OK, that Republicans, but surely Democrats are more equalitarian?

Alarmingly for me, a Democrat since I reached the age of reason, Democrats react the same way as Republicans: Them's as has, and can donate, gets.

See this post about Gilens' recent research on responsiveness to citizens' demands and concerns (charts at the link):

http://www.democracyforums.com/showthread.php?t=55097

"At left, we see that as people at the bottom of the income spectrum care more about an issue, the probability of action on that issue scarcely budges. At right we see that policy responds a little more to median preferences. But what's clear in both is that the rich are much more successful at getting their issues on the docket. That's not really that surprising, but why should it be the case? Mr Drum writes:

Gilens' guess is that "the most obvious source of influence over policy that distinguishes high-income Americans is money." This sounds like a pretty good guess to me.
Specifically, Mr Gilens looks at a range of potential causal and non-causal explanations of the connection, eliminates some that don't seem to correspond with available data, and concludes that the striking responsiveness of policy to the preferences of the rich is probably due to the one characteristic in which the rich are strikingly unique, namely, their richness."

And here's the link for the original Kevin Drum post:

http://motherjones.com/kevin-drum/2011/02/secret-weapon-rich-money

Mar. 04 2011 03:45 PM
jawbone

Part 3 of comment:

I also thought, OK, what's another year until full SocSec? Well, that was before it became common for big corporations to lay off older workers, well before retirement age. And before I got a chronic type cancer which made me a less desirable hire for any company watching its health care costs. And before some other health issues. So, as of this month, I applied for SocSec, at age 65; I couldn't make it financially until 66. Health insurance ate up my savings. I am just one example: Perhaps if I'd been in a different field I could have made it to what's now considered retirement age; perhaps not.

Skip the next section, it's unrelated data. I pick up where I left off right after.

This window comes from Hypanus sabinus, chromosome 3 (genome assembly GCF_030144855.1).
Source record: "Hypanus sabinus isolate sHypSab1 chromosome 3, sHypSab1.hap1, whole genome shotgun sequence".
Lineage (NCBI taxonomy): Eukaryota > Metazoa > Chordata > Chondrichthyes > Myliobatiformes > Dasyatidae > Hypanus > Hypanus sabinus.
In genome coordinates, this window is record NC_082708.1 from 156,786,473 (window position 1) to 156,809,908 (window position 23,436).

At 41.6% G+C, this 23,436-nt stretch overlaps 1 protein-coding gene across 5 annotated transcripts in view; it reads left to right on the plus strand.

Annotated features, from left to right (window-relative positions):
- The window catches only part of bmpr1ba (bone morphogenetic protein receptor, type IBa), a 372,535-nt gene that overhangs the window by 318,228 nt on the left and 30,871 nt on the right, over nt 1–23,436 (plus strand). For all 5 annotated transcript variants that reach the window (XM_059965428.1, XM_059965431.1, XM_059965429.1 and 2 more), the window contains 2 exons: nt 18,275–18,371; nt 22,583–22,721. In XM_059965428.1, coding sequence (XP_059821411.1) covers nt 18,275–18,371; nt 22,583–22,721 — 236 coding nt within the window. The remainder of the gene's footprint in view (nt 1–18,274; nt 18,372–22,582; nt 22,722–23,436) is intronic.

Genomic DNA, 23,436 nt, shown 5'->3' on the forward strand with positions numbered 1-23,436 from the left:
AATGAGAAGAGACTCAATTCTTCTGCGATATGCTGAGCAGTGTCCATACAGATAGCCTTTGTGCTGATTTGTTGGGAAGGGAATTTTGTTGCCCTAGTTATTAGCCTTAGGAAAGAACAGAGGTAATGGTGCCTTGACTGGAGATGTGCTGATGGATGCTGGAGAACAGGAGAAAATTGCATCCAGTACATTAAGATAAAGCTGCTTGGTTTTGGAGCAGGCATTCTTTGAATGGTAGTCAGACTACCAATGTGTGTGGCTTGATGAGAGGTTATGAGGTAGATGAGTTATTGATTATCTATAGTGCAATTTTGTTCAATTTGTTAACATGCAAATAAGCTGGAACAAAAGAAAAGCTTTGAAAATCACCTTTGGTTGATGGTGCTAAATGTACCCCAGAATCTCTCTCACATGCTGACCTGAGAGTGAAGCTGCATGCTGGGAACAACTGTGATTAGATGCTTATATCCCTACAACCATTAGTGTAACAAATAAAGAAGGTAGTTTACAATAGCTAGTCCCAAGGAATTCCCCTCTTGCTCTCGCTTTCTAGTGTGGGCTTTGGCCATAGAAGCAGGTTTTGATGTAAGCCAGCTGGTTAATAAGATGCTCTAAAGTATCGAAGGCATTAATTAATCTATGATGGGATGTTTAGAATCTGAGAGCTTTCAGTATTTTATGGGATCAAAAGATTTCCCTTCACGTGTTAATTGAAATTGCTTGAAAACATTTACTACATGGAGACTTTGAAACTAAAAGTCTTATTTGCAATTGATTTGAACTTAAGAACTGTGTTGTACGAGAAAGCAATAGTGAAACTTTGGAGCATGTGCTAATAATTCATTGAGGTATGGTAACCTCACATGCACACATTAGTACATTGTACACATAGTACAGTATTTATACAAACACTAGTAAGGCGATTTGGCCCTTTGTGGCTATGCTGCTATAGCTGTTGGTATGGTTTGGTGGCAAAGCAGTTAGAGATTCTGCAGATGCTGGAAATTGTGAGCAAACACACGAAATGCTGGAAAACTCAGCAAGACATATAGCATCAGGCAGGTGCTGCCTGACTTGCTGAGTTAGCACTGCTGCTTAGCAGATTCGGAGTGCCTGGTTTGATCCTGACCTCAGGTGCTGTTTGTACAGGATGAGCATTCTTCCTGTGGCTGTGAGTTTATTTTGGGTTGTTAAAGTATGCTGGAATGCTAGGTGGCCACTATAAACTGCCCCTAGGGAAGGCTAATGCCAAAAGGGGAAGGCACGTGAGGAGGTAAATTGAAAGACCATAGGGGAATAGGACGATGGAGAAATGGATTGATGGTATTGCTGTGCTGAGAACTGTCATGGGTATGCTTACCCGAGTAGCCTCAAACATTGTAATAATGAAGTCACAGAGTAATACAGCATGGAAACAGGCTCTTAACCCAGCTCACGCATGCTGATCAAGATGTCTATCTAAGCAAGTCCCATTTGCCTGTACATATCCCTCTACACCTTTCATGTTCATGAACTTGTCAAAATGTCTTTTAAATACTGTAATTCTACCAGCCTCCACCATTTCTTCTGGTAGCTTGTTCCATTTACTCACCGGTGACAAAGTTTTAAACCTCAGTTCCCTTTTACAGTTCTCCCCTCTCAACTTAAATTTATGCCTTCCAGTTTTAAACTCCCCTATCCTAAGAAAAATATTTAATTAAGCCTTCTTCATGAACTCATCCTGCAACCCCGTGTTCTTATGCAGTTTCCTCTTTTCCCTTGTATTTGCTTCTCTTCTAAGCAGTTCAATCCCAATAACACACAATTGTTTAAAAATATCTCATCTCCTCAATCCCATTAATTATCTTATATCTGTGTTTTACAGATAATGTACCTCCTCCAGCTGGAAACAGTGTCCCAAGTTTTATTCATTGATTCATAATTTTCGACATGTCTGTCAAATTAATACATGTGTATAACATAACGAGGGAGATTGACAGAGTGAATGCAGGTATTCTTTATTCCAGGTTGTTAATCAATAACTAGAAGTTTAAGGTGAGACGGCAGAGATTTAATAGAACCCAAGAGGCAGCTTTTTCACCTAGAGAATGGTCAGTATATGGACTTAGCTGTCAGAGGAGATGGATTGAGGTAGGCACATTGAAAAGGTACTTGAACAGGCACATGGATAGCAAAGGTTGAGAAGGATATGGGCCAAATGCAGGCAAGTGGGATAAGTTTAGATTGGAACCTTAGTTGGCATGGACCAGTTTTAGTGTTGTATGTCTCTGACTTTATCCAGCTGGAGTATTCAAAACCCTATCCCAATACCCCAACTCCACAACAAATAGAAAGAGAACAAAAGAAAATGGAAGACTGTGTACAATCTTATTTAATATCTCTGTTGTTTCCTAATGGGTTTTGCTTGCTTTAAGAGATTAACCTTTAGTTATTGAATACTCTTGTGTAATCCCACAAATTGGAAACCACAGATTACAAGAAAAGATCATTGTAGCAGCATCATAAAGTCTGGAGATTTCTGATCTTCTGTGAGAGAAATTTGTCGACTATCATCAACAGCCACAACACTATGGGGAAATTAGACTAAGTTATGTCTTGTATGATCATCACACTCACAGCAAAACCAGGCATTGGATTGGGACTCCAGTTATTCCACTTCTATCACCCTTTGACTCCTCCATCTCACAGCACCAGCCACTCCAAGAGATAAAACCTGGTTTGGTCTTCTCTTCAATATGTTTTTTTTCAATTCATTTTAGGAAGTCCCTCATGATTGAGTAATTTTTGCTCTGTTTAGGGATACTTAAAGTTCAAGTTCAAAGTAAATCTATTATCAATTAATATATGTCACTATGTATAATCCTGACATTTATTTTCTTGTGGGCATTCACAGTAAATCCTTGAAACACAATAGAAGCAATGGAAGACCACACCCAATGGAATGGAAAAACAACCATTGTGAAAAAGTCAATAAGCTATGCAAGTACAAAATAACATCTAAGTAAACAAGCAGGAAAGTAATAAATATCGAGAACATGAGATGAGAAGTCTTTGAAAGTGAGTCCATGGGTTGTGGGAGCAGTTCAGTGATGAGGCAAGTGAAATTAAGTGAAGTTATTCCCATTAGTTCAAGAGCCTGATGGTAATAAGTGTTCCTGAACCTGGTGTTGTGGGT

But I know many, many people in my situation. And, statistically, those in the lower economic echelons (that's most of us, btw) are dying earlier than previously. Those in the upper economic echelons are indeed living longer. Studies have shown there actually is a connection between longevity and good health and economic status.

So, now, the Uberwealthy and the oligarchs want those who have already paid more than was once considered the necessary portion for SocSec to "share in the sacrifice" by having "cuts." Raising the retirement age is, of course, a form a cutting benefits as many will be forced to take "early" retirement. And why? Because the Uberwealthy must not be taxed! And we wonder how there was this immense transfer of wealth from the middle classes to the uppermost wealth holders? And, of course, the next insurance to be attacked will be Medicare. Medicaid is already under fire in the states, with DC Republicans and some Democrats moving against it as well.

Someone commented about this "shared sacrifice" the elites are so enthusiastic about:

The victims being sacrificed seldom have a voice in their sacrifice.

So, yes, Mad As Hell, I agree with you.

Mar. 04 2011 01:05 PM
jawbone

Part 2 of comment:

To me, it was amazing that just prior to the vote to pass Obama's health insurance profit protection plan, a national poll showed support for single payer, "something like Medicare for everyone," to be around 60%. In an Iowa poll, Democrats broke higher for that something like Medicare for All, but independents, supposedly the desired voters for both parties, polled for single payer by 62-63%, iirc. With all the MCM discussion and "reporting" skewed to cover only what Obama et al wanted covered, the people still knew what would be best for them.

And our politicians paid attention to this? Ha. Rep. Anthony Weiner was able to get huge local and national publicity for saying he would demand a vote on a single payer type option; but, alas, he never did demand it. Somehow, it just got finessed "off the table"....